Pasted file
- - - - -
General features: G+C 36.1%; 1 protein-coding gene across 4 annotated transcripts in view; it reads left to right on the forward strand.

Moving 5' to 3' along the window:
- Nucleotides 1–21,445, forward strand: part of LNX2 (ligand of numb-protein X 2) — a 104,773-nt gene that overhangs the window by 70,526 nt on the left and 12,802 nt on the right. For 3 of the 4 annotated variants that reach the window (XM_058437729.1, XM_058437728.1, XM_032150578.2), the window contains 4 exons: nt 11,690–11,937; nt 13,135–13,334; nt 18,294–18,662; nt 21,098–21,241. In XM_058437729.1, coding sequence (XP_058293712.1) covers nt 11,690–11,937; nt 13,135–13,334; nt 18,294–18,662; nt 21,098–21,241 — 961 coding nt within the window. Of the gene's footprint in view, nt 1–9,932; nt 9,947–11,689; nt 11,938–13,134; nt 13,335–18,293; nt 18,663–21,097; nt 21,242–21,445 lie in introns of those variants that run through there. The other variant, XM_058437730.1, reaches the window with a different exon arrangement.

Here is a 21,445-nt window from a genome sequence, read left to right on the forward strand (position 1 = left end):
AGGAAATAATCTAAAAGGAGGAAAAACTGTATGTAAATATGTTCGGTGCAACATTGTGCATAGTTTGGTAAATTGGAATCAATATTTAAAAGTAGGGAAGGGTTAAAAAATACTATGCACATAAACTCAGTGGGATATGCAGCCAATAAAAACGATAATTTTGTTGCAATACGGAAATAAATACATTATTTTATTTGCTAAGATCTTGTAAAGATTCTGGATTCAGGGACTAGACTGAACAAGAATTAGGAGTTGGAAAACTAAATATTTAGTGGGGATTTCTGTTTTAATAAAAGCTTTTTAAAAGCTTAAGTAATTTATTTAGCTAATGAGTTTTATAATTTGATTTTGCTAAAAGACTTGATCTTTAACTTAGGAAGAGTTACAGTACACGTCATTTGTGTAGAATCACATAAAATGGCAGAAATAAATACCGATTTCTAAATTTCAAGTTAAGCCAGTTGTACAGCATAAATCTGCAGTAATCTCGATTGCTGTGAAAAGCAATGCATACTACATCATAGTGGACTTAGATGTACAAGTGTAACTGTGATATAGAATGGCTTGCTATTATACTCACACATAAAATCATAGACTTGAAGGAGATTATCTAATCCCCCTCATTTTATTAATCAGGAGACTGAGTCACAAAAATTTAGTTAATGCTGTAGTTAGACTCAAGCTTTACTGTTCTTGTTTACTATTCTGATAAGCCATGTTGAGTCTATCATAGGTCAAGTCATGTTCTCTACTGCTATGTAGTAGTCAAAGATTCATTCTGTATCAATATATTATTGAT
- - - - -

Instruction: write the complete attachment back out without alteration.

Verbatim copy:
General features: G+C 36.1%; 1 protein-coding gene across 4 annotated transcripts in view; it reads left to right on the forward strand.

Moving 5' to 3' along the window:
- Nucleotides 1–21,445, forward strand: part of LNX2 (ligand of numb-protein X 2) — a 104,773-nt gene that overhangs the window by 70,526 nt on the left and 12,802 nt on the right. For 3 of the 4 annotated variants that reach the window (XM_058437729.1, XM_058437728.1, XM_032150578.2), the window contains 4 exons: nt 11,690–11,937; nt 13,135–13,334; nt 18,294–18,662; nt 21,098–21,241. In XM_058437729.1, coding sequence (XP_058293712.1) covers nt 11,690–11,937; nt 13,135–13,334; nt 18,294–18,662; nt 21,098–21,241 — 961 coding nt within the window. Of the gene's footprint in view, nt 1–9,932; nt 9,947–11,689; nt 11,938–13,134; nt 13,335–18,293; nt 18,663–21,097; nt 21,242–21,445 lie in introns of those variants that run through there. The other variant, XM_058437730.1, reaches the window with a different exon arrangement.

Here is a 21,445-nt window from a genome sequence, read left to right on the forward strand (position 1 = left end):
AGGAAATAATCTAAAAGGAGGAAAAACTGTATGTAAATATGTTCGGTGCAACATTGTGCATAGTTTGGTAAATTGGAATCAATATTTAAAAGTAGGGAAGGGTTAAAAAATACTATGCACATAAACTCAGTGGGATATGCAGCCAATAAAAACGATAATTTTGTTGCAATACGGAAATAAATACATTATTTTATTTGCTAAGATCTTGTAAAGATTCTGGATTCAGGGACTAGACTGAACAAGAATTAGGAGTTGGAAAACTAAATATTTAGTGGGGATTTCTGTTTTAATAAAAGCTTTTTAAAAGCTTAAGTAATTTATTTAGCTAATGAGTTTTATAATTTGATTTTGCTAAAAGACTTGATCTTTAACTTAGGAAGAGTTACAGTACACGTCATTTGTGTAGAATCACATAAAATGGCAGAAATAAATACCGATTTCTAAATTTCAAGTTAAGCCAGTTGTACAGCATAAATCTGCAGTAATCTCGATTGCTGTGAAAAGCAATGCATACTACATCATAGTGGACTTAGATGTACAAGTGTAACTGTGATATAGAATGGCTTGCTATTATACTCACACATAAAATCATAGACTTGAAGGAGATTATCTAATCCCCCTCATTTTATTAATCAGGAGACTGAGTCACAAAAATTTAGTTAATGCTGTAGTTAGACTCAAGCTTTACTGTTCTTGTTTACTATTCTGATAAGCCATGTTGAGTCTATCATAGGTCAAGTCATGTTCTCTACTGCTATGTAGTAGTCAAAGATTCATTCTGTATCAATATATTATTGAT